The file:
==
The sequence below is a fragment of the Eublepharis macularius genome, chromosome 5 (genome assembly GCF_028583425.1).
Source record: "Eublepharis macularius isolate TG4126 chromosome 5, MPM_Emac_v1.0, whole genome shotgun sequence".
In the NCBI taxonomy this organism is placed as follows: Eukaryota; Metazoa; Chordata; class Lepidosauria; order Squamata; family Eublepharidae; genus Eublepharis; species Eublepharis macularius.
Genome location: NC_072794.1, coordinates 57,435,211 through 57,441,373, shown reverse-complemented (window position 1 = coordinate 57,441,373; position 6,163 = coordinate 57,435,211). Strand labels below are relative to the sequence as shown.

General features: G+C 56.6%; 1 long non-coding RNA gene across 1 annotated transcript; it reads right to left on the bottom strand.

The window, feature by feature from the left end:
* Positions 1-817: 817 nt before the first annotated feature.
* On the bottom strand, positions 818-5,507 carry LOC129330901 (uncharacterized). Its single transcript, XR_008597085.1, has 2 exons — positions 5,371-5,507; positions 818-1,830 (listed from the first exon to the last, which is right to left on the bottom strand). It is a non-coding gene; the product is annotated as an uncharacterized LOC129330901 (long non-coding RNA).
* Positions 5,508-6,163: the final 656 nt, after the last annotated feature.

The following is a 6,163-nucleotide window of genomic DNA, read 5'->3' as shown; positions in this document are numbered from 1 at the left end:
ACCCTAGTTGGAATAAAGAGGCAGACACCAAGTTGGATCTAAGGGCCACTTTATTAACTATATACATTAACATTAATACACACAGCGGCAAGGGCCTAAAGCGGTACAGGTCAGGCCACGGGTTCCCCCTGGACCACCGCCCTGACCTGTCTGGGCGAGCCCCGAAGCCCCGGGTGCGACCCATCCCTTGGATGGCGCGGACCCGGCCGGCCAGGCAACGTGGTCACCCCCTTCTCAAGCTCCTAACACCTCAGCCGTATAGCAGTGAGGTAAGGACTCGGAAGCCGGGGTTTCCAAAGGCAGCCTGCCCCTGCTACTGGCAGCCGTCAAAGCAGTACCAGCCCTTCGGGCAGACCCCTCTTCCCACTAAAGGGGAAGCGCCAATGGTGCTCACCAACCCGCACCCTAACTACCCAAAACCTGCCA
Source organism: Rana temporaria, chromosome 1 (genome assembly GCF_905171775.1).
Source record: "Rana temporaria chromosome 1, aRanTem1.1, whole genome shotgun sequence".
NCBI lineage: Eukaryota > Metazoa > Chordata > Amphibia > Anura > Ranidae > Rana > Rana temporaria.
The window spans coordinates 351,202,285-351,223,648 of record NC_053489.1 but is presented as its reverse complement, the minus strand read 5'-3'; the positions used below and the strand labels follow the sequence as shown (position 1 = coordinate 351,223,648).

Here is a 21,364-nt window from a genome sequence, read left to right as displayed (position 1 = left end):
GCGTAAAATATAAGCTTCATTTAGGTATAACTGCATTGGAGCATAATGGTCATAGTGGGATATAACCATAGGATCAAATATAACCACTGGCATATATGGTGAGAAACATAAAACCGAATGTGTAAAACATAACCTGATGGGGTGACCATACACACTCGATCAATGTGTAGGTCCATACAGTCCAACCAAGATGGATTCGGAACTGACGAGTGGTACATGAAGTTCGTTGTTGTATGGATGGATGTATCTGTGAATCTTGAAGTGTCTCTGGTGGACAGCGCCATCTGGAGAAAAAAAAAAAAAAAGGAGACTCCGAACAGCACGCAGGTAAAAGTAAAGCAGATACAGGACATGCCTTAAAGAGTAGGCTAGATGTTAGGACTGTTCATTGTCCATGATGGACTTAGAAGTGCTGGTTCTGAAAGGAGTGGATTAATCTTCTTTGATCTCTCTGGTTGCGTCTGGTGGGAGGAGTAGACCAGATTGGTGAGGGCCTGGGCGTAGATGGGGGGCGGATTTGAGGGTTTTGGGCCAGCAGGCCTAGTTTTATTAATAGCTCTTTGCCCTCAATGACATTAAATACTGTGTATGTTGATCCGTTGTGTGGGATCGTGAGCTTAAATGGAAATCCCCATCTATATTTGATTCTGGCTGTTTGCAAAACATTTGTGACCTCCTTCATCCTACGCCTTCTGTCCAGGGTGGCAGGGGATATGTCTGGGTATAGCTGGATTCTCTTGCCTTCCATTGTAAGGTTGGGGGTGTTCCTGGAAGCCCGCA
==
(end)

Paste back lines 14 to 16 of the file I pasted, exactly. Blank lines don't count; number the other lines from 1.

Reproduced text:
NCBI lineage: Eukaryota > Metazoa > Chordata > Amphibia > Anura > Ranidae > Rana > Rana temporaria.
The window spans coordinates 351,202,285-351,223,648 of record NC_053489.1 but is presented as its reverse complement, the minus strand read 5'-3'; the positions used below and the strand labels follow the sequence as shown (position 1 = coordinate 351,223,648).

Here is a 21,364-nt window from a genome sequence, read left to right as displayed (position 1 = left end):